For Stephen Curry, raining threes from downtown and winning his first MVP award and NBA title are all appealing, but testing free agency when the time comes in 2017? Not so much. Curry recently told Sporting News that he’s comfortable where he’s at right now:
“As I am thinking right now, free agency isn’t really appealing to me because I love where I’m at, love the organization I’m playing for, and the Bay Area is home for me and my family,” Curry said.
And why wouldn’t he be comfortable? The Golden State Warriors had a historic season a year ago that was capped off by a championship champagne party following their Game 6 victory in Cleveland. They went 67-15 during the regular season, winning the Western Conference by 11 games. Then the Warriors went 16-5 in the postseason, making it look pretty darn easy at times.
If a team is starting a franchise from scratch, it’d be extremely difficult to look past Curry when drafting a point guard. He’s arguably the league’s best player at that position. In his MVP season, Curry averaged 23.8 points, second to only Russell Westbrook among point guards, 7.7 assists and 4.3 rebounds. He ranked first among those at the position in field goal percentage (49), three-point percentage (44) and free throw percentage (91).
With Curry at the forefront, all the talent and depth on the roster led the Warriors to success last season, and they appeared to be inexorable at times. Their dominance was the product of excellent and meticulous coaching by Steve Kerr, including shrewd starting lineup adjustments, and overall team chemistry and sound execution. This might obscure what Curry did at times because of how unbelievably talented the team was as a whole, but all that talent and great coaching is a big reason why the reigning MVP should have no interest going anywhere else.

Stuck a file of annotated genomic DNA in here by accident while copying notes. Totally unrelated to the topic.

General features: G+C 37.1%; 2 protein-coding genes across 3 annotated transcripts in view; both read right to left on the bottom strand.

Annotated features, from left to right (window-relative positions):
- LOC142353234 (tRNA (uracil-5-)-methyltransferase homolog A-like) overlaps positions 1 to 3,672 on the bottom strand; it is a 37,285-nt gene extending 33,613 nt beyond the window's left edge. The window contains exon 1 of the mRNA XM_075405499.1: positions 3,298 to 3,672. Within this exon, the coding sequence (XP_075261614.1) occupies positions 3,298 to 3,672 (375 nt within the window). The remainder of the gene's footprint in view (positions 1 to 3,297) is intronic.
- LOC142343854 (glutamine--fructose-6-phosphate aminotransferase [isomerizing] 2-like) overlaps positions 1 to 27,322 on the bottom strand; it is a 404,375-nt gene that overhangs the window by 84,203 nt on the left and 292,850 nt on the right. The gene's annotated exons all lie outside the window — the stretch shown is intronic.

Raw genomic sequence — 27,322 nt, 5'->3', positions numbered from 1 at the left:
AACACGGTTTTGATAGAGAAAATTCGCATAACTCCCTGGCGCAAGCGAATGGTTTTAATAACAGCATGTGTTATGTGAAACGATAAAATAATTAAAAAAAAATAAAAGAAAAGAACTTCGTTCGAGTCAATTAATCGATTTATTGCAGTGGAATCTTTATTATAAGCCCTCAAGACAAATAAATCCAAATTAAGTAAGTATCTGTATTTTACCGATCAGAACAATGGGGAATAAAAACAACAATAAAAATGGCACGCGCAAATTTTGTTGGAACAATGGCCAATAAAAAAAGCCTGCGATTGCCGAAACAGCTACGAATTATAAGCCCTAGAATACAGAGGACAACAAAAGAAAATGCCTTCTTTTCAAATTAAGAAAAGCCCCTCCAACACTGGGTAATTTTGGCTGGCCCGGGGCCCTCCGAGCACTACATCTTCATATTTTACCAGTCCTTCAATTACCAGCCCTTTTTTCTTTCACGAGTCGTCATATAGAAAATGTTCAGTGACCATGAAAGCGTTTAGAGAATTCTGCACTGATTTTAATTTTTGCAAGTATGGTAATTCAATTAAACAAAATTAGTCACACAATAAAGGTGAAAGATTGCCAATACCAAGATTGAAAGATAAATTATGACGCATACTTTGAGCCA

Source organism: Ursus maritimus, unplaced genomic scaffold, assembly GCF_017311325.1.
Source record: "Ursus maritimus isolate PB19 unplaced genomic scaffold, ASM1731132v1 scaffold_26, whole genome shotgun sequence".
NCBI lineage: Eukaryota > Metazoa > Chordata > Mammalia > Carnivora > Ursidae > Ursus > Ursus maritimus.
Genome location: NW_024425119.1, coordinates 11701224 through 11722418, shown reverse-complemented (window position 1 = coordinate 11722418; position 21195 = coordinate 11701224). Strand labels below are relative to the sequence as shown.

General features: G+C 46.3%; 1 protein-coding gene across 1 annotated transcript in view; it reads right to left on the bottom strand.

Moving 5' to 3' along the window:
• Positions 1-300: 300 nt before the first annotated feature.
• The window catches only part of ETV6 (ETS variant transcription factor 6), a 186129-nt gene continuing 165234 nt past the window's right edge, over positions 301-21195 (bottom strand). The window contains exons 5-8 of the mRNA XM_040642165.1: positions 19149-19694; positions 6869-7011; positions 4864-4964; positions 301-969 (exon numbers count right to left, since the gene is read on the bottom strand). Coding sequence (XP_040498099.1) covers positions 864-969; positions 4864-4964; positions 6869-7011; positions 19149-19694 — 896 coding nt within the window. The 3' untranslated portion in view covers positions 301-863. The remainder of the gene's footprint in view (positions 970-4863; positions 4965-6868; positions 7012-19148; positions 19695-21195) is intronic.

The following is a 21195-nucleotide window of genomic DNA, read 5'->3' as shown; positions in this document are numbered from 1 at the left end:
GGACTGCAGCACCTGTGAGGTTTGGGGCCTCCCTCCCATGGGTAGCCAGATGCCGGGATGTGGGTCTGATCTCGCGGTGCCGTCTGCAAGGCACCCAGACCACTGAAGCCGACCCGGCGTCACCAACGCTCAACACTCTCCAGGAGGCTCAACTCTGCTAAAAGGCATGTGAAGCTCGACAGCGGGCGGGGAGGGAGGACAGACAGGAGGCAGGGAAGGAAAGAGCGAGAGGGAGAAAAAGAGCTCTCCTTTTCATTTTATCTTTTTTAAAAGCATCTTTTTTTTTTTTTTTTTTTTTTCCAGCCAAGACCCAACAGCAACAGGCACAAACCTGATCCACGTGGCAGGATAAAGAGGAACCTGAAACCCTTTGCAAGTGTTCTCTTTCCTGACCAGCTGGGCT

It’s the perfect situation, and in sports, fit is everything. Great players and coaches can be derailed by poor fit. The ability to maximize all the talent on the roster is what often drives teams to championships. For Curry, Golden State is the ideal place to be.
Though it might be premature, the Warriors have a chance to compete at a high level for years to come in pursuit of a dynasty. The notion of them lacking experience has now been thrown out the window with their last accomplishment. And remember when jump-shooting teams couldn’t win championships? Well, that thought has been eradicated.
You won’t often find a group of players who can play with this level of camaraderie and still be so young, giving them a chance to contend for the next decade. With solid front-office moves and a coach who’s able to handle the egos, they may very well be in position to do just that.
Klay Thompson and many others have deemed this the best shooting backcourt in NBA history, although Thompson would like to forget about his shooting woes from this past Finals. Both players are still young and have yet to reach the prime of their respective careers, so one can only imagine how lethal this duo will be when that time arrives.
Curry doesn’t only have the luxury of playing alongside an individual who is, like him, considered one of the most dangerous shooters the game has ever seen, but he’s playing for a coach who thrived in that same role during his career. And though role players frequently change, he’s playing with guys like Andre Iguodala, Draymond Green, Andrew Bogut and Harrison Barnes who seem to be just as passionate about winning as he is. And they all bring something different, but incredibly valuable, to the table.
The Warriors organization had gone four decades without winning a title before last year. It’s in their best interest to adhere to Curry’s demands, and there’s little doubt they’re going to do just that when the time comes. He’s a transcendent-level talent and a proven winner. Now that he’s taken care of the ankle injuries that stymied him in the past, Curry is an NBA superstar, and he’s got his sights on a long career in the Bay Area.